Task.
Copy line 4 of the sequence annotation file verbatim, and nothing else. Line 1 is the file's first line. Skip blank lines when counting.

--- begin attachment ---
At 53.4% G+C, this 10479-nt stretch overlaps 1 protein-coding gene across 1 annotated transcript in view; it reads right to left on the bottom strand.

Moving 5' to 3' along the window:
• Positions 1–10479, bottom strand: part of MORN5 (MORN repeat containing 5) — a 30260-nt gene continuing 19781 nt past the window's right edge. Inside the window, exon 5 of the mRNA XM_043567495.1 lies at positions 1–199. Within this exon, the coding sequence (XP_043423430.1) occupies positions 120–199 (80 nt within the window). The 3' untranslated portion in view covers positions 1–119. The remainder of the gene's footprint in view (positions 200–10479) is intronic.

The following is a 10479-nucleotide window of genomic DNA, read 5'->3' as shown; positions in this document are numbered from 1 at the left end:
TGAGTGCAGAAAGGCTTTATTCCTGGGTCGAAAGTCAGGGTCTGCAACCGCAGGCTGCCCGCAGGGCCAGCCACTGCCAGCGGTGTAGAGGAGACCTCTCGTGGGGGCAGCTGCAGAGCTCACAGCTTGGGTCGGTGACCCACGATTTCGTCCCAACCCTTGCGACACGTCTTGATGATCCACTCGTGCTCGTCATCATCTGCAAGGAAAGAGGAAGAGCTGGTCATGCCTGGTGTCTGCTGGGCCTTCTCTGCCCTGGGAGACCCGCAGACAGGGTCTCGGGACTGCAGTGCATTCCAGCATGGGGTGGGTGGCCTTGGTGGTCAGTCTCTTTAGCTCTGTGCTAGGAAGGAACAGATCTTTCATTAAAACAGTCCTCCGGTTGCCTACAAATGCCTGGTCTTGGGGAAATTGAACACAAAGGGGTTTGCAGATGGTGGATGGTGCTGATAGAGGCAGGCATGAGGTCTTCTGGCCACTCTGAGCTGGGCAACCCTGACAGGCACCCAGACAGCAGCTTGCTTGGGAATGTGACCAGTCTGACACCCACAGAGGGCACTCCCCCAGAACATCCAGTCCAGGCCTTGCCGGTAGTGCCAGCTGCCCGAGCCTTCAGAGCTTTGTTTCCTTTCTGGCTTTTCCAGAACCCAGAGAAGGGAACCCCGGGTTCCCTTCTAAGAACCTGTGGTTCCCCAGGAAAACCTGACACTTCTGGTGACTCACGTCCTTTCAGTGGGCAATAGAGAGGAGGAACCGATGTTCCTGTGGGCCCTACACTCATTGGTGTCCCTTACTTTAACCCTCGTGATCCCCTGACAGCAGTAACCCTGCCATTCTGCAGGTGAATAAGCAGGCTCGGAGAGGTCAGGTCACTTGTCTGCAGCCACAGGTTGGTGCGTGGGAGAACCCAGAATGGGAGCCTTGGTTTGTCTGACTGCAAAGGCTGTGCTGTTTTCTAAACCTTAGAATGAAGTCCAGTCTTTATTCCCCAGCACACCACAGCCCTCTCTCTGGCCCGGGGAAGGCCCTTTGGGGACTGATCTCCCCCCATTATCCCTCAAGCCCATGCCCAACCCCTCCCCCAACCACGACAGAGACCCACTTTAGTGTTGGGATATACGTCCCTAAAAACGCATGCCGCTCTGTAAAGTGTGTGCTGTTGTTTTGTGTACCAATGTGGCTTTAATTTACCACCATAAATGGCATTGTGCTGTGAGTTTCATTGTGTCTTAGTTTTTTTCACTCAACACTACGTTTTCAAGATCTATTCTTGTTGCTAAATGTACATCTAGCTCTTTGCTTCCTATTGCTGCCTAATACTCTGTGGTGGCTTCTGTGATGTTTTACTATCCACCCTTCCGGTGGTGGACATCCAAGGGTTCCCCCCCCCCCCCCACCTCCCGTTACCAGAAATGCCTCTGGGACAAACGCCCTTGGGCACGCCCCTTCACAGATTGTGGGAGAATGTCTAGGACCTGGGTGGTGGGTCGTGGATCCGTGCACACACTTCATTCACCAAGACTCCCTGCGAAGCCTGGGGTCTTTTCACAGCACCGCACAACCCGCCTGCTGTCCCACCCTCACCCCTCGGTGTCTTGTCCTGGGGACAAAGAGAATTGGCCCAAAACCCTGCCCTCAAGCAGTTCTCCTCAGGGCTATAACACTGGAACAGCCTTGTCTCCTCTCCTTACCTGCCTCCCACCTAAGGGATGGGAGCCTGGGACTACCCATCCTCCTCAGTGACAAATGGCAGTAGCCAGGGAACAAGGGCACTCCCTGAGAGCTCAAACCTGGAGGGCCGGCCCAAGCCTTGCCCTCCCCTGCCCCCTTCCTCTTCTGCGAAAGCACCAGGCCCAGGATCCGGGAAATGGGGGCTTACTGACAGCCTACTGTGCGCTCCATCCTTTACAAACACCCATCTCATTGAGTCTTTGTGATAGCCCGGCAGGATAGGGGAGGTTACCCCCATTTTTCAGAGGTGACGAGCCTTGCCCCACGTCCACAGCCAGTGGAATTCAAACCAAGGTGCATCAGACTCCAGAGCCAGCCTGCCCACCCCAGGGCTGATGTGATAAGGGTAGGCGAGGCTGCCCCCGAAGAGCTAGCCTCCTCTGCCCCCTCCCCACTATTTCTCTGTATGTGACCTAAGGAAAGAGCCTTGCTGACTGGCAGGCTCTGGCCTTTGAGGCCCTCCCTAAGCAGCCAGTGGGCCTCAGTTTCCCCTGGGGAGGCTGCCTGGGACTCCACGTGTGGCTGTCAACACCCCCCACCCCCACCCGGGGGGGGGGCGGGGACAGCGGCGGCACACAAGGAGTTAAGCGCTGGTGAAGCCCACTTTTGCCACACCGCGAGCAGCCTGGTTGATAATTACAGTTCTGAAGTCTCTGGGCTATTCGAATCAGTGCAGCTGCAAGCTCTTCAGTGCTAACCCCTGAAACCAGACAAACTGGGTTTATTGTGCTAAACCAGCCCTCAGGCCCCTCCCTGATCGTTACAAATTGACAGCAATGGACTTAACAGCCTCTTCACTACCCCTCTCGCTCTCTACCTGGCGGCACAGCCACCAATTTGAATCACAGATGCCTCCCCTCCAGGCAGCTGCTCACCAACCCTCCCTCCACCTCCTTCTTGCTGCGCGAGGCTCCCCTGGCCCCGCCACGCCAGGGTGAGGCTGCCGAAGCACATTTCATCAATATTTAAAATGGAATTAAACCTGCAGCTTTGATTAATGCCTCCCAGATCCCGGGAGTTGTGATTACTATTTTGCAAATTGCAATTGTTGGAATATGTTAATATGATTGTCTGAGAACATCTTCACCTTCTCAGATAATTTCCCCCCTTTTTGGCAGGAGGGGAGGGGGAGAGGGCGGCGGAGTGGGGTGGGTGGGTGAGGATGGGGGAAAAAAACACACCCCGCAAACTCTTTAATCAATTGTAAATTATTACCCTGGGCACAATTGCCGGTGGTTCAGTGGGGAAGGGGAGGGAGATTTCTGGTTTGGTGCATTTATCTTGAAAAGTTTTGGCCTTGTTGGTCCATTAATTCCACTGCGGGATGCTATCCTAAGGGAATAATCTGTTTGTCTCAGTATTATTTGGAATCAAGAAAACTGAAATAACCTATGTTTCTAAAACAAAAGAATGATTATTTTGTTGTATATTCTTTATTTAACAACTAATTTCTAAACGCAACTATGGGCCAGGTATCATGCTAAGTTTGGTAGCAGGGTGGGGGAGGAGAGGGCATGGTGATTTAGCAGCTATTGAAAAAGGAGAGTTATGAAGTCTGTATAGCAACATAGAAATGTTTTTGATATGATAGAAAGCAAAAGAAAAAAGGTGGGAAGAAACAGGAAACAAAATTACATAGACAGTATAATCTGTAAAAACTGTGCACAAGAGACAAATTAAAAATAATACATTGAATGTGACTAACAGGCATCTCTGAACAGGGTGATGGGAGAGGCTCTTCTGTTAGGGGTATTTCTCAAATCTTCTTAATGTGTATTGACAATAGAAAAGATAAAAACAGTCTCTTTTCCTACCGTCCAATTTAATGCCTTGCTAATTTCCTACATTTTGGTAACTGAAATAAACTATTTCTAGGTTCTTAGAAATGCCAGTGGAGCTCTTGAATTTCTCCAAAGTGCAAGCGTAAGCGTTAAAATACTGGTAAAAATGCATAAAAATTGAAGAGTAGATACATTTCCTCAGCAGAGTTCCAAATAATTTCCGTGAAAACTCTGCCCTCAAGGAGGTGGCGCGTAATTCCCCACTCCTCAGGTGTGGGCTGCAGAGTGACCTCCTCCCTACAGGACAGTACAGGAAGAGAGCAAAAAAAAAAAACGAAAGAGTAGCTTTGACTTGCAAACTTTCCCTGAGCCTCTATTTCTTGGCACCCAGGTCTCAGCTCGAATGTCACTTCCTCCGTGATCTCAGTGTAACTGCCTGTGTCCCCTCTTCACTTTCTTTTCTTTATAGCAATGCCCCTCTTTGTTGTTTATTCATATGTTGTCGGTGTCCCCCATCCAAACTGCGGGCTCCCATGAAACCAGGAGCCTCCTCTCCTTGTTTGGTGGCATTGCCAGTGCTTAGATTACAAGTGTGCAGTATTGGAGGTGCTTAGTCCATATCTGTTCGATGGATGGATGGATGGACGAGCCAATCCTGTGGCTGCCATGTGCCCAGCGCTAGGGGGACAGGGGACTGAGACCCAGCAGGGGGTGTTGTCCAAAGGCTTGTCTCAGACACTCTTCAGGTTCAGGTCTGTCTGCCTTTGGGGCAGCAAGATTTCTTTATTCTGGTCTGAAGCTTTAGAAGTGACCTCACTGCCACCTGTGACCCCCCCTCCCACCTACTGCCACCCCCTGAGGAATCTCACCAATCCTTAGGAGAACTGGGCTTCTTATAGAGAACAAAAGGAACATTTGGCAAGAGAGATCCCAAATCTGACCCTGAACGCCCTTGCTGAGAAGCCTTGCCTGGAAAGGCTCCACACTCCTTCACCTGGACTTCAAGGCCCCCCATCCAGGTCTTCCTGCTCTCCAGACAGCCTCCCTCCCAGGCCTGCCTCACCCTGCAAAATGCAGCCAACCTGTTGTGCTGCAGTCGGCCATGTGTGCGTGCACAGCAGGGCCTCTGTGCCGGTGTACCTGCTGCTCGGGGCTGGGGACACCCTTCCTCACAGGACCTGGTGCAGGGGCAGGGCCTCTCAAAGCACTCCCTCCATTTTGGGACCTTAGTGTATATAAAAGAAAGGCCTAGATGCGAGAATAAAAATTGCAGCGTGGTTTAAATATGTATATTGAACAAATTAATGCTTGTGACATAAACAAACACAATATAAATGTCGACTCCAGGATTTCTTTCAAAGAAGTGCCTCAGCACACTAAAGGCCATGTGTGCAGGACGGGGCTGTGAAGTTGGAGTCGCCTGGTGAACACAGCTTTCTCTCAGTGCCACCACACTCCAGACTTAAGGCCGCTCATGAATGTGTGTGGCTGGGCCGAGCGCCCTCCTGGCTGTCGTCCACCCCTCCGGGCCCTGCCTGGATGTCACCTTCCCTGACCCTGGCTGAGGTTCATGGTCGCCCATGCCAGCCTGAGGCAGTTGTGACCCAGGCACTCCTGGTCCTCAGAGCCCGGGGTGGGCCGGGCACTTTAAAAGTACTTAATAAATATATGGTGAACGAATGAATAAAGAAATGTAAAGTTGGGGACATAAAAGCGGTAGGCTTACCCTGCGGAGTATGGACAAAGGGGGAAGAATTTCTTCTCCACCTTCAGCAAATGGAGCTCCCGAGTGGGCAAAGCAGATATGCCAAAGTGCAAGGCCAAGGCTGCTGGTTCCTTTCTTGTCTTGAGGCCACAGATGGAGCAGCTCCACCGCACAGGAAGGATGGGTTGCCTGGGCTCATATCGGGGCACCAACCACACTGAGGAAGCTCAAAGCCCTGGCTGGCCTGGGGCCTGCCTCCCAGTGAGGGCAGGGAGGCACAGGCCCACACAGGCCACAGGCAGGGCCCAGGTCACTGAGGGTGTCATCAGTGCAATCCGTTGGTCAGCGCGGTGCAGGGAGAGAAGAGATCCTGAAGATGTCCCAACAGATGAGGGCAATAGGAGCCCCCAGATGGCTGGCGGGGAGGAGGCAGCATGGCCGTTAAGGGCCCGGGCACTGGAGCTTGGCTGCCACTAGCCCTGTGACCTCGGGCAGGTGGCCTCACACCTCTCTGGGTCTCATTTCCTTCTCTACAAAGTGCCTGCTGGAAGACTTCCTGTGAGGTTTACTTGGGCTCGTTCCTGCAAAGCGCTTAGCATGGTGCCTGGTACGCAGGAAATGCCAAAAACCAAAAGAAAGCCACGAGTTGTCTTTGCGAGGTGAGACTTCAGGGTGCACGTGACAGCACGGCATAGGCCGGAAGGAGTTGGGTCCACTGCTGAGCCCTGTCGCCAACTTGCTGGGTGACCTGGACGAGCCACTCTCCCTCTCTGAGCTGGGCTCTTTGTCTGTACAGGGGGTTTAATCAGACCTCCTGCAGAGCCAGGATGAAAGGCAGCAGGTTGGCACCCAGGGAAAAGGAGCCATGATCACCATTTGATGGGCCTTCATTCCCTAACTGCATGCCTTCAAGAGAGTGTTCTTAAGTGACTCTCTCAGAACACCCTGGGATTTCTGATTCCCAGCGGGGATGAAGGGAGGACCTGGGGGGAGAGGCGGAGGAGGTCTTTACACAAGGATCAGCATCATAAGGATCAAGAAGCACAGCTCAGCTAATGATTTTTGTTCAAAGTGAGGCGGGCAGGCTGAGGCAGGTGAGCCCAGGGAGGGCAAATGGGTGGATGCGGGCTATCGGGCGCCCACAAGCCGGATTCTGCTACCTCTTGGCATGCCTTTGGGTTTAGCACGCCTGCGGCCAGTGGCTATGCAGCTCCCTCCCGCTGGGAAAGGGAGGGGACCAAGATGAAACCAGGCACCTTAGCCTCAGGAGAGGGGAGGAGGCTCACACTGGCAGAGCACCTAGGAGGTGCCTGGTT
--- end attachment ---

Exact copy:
The following is a 10479-nucleotide window of genomic DNA, read 5'->3' as shown; positions in this document are numbered from 1 at the left end: